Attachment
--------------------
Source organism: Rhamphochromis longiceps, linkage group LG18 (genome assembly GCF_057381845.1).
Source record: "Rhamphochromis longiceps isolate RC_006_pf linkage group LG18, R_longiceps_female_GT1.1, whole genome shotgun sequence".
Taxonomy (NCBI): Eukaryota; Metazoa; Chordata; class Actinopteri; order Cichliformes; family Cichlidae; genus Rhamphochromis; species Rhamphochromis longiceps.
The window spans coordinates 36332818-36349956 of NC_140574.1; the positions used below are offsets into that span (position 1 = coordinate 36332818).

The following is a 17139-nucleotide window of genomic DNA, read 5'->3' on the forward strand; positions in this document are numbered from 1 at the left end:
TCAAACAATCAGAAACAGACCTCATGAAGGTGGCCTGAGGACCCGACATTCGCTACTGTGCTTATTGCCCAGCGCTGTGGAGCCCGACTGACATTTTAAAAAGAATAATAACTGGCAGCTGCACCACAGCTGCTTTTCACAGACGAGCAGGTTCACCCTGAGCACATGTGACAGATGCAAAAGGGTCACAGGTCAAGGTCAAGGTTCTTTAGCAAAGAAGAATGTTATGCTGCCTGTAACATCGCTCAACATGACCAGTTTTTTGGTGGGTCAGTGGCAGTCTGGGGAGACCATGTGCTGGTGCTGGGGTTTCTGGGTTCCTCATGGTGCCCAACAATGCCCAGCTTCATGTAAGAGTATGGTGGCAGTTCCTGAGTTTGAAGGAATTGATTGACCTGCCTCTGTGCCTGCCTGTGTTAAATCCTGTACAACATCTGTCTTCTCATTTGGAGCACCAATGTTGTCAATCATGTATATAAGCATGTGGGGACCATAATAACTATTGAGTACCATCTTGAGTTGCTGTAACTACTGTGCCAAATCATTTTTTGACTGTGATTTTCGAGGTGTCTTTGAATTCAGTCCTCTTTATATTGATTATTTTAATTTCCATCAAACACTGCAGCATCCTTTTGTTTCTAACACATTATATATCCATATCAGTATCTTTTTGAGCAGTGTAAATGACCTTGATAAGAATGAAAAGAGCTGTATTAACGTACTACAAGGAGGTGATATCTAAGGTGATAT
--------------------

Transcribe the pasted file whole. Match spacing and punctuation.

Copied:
Source organism: Rhamphochromis longiceps, linkage group LG18 (genome assembly GCF_057381845.1).
Source record: "Rhamphochromis longiceps isolate RC_006_pf linkage group LG18, R_longiceps_female_GT1.1, whole genome shotgun sequence".
Taxonomy (NCBI): Eukaryota; Metazoa; Chordata; class Actinopteri; order Cichliformes; family Cichlidae; genus Rhamphochromis; species Rhamphochromis longiceps.
The window spans coordinates 36332818-36349956 of NC_140574.1; the positions used below are offsets into that span (position 1 = coordinate 36332818).

The following is a 17139-nucleotide window of genomic DNA, read 5'->3' on the forward strand; positions in this document are numbered from 1 at the left end:
TCAAACAATCAGAAACAGACCTCATGAAGGTGGCCTGAGGACCCGACATTCGCTACTGTGCTTATTGCCCAGCGCTGTGGAGCCCGACTGACATTTTAAAAAGAATAATAACTGGCAGCTGCACCACAGCTGCTTTTCACAGACGAGCAGGTTCACCCTGAGCACATGTGACAGATGCAAAAGGGTCACAGGTCAAGGTCAAGGTTCTTTAGCAAAGAAGAATGTTATGCTGCCTGTAACATCGCTCAACATGACCAGTTTTTTGGTGGGTCAGTGGCAGTCTGGGGAGACCATGTGCTGGTGCTGGGGTTTCTGGGTTCCTCATGGTGCCCAACAATGCCCAGCTTCATGTAAGAGTATGGTGGCAGTTCCTGAGTTTGAAGGAATTGATTGACCTGCCTCTGTGCCTGCCTGTGTTAAATCCTGTACAACATCTGTCTTCTCATTTGGAGCACCAATGTTGTCAATCATGTATATAAGCATGTGGGGACCATAATAACTATTGAGTACCATCTTGAGTTGCTGTAACTACTGTGCCAAATCATTTTTTGACTGTGATTTTCGAGGTGTCTTTGAATTCAGTCCTCTTTATATTGATTATTTTAATTTCCATCAAACACTGCAGCATCCTTTTGTTTCTAACACATTATATATCCATATCAGTATCTTTTTGAGCAGTGTAAATGACCTTGATAAGAATGAAAAGAGCTGTATTAACGTACTACAAGGAGGTGATATCTAAGGTGATAT